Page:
Domestic debt servicing reaches 60 percent of tax revenue

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Domestic debt servicing has reached some 60 percent of total tax revenue in the first quarter of current fiscal year 2012-13 (FY13) is mainly due to rising and costly government borrowings.

Sources in the Ministry of Finance told Business Recorder that the higher borrowing from domestic banking system for budgetary support has added to the burden of debt servicing on the federal government.

The pace of debt servicing has registered a healthy growth during the initial months of current fiscal year, mainly due to costly borrowing from domestic banking system followed by tight monetary policy. The federal government spent some Rs 269.1 billion on account of domestic debt servicing during July-September of FY13 which is some 59.6 percent of the total tax revenue collection amounting to Rs 451 billion during the same period.

As a percent of total revenue, domestic debt servicing in first quarter of FY13 is also some 39 percent of total revenue collected in July-September of FY13. As against Rs 269.1 billion debt servicing, total revenue, which is the collection of total tax and non-tax revenues by the government, stood at Rs 692 billion during the first quarter of current fiscal year. In addition, domestic debt servicing is also some 27.6 percent of total expenditure occurred during the period under review.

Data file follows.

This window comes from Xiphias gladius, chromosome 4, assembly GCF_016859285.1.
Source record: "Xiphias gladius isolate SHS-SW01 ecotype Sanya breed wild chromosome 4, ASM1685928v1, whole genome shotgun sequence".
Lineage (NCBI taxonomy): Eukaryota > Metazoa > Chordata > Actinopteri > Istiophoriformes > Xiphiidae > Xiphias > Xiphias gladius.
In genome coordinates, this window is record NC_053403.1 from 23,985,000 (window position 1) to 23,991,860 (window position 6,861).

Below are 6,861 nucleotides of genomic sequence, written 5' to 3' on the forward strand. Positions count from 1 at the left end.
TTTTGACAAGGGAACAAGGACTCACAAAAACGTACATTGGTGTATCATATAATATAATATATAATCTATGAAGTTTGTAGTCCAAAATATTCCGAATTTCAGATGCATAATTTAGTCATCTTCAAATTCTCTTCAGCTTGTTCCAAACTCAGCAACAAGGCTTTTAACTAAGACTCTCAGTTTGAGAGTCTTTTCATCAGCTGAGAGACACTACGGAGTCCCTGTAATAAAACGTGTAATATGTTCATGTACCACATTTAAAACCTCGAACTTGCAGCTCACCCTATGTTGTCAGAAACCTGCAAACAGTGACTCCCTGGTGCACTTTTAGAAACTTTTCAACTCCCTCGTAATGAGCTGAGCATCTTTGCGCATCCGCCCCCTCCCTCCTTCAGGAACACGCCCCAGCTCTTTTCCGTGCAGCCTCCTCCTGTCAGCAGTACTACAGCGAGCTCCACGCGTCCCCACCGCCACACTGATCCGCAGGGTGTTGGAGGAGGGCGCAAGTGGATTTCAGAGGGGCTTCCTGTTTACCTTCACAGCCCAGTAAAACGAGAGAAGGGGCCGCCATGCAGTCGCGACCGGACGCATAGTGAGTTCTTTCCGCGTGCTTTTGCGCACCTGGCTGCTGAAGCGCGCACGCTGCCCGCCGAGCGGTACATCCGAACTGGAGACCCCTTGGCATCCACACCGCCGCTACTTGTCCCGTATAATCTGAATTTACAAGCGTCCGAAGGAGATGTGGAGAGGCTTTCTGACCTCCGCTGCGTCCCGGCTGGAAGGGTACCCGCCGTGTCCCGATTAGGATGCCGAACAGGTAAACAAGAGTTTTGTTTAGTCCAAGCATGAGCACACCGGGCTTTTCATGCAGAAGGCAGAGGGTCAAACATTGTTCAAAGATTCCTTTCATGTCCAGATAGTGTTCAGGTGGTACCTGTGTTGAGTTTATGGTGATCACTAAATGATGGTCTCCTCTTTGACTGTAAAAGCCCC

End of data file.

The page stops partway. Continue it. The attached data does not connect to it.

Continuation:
The domestic debt stocks have already reached new historical level of Rs 8.12 trillion by end of September 2012 from Rs 7.63 trillion in June this year, depicting an increase of Rs 482 billion in first quarter of current fiscal year. Economists said in the absence of external financing, excessive reliance on costlier domestic resources for financing of fiscal imbalances has increased the country''s debt servicing burden.

After a long gap, the country had received an amount of $1.118 billion from US on account of Coalition Support Fund (CSF) after a formal agreement for Nato supplies. This will help reduce borrowing from domestic sources, they said. In addition, another amount of over $600 million of CSF is likely to be released in a few weeks, which also provides some cushion to reduce borrowing from domestic sources, they added.

Economists expressed concern over rising debt servicing, saying high payments on account of debt servicing can complicate debt management for the government, resulting in further borrowing from domestic banking system. They said the government is already facing a shortfall in revenue collection during the current fiscal year and in this situation, the government may face difficulties in debt payments.

However, they hoped that after the reduction in Discount Rate (DR) by the State Bank of Pakistan, it is expected that domestic debt payments will reduce in coming days. In mid of December, SBP once again eased monetary policy by slashing the interest rate by 50bps, bring it down to 10 percent. This is the second downward revision in key policy rate during the current fiscal year.

On cumulative basis, discount rate has come down by 200bps from 12 percent to 10 percent in fiscal year 2012-13 and after a span of 5 years the DR is again at the level of 10 percent. "This will also support the government, which is the key borrower of domestic banking industry, to reduce its debt payments," they added. The Federal Board of Revenue faced a shortfall of some Rs 53 billion during the July-October FY13, as it collected Rs 546.2 billion against the target of Rs 599.3 billion during this period.

Courtesy: Business Recorder

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